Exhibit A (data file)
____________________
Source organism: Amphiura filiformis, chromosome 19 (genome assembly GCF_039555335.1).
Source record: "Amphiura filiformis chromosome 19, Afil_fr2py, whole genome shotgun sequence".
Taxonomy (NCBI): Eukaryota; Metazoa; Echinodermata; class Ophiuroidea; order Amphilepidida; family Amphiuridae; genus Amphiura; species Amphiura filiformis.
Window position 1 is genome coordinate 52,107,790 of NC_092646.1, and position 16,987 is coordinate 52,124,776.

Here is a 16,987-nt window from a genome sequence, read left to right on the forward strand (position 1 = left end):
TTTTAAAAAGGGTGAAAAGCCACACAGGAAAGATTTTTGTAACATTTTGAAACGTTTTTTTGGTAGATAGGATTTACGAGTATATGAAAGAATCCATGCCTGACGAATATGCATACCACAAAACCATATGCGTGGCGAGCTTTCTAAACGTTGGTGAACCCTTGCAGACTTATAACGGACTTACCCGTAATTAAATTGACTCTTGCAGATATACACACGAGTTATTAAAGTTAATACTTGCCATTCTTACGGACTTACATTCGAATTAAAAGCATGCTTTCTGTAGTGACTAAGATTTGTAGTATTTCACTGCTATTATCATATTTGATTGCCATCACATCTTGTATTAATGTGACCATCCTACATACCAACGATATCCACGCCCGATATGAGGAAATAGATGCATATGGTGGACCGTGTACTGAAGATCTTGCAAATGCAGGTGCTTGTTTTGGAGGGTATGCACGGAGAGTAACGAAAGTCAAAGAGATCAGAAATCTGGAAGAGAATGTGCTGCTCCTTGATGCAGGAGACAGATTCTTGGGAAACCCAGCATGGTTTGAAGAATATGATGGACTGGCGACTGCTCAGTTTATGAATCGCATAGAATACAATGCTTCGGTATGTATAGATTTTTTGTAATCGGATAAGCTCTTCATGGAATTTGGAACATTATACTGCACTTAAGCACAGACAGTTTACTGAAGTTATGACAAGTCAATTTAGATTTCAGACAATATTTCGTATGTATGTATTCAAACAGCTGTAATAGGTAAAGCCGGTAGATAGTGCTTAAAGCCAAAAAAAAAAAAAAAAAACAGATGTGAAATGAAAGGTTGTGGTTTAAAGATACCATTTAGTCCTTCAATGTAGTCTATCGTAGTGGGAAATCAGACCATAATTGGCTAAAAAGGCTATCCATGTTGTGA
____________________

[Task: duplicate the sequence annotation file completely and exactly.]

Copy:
Source organism: Amphiura filiformis, chromosome 19 (genome assembly GCF_039555335.1).
Source record: "Amphiura filiformis chromosome 19, Afil_fr2py, whole genome shotgun sequence".
Taxonomy (NCBI): Eukaryota; Metazoa; Echinodermata; class Ophiuroidea; order Amphilepidida; family Amphiuridae; genus Amphiura; species Amphiura filiformis.
Window position 1 is genome coordinate 52,107,790 of NC_092646.1, and position 16,987 is coordinate 52,124,776.

Here is a 16,987-nt window from a genome sequence, read left to right on the forward strand (position 1 = left end):
TTTTAAAAAGGGTGAAAAGCCACACAGGAAAGATTTTTGTAACATTTTGAAACGTTTTTTTGGTAGATAGGATTTACGAGTATATGAAAGAATCCATGCCTGACGAATATGCATACCACAAAACCATATGCGTGGCGAGCTTTCTAAACGTTGGTGAACCCTTGCAGACTTATAACGGACTTACCCGTAATTAAATTGACTCTTGCAGATATACACACGAGTTATTAAAGTTAATACTTGCCATTCTTACGGACTTACATTCGAATTAAAAGCATGCTTTCTGTAGTGACTAAGATTTGTAGTATTTCACTGCTATTATCATATTTGATTGCCATCACATCTTGTATTAATGTGACCATCCTACATACCAACGATATCCACGCCCGATATGAGGAAATAGATGCATATGGTGGACCGTGTACTGAAGATCTTGCAAATGCAGGTGCTTGTTTTGGAGGGTATGCACGGAGAGTAACGAAAGTCAAAGAGATCAGAAATCTGGAAGAGAATGTGCTGCTCCTTGATGCAGGAGACAGATTCTTGGGAAACCCAGCATGGTTTGAAGAATATGATGGACTGGCGACTGCTCAGTTTATGAATCGCATAGAATACAATGCTTCGGTATGTATAGATTTTTTGTAATCGGATAAGCTCTTCATGGAATTTGGAACATTATACTGCACTTAAGCACAGACAGTTTACTGAAGTTATGACAAGTCAATTTAGATTTCAGACAATATTTCGTATGTATGTATTCAAACAGCTGTAATAGGTAAAGCCGGTAGATAGTGCTTAAAGCCAAAAAAAAAAAAAAAAAACAGATGTGAAATGAAAGGTTGTGGTTTAAAGATACCATTTAGTCCTTCAATGTAGTCTATCGTAGTGGGAAATCAGACCATAATTGGCTAAAAAGGCTATCCATGTTGTGA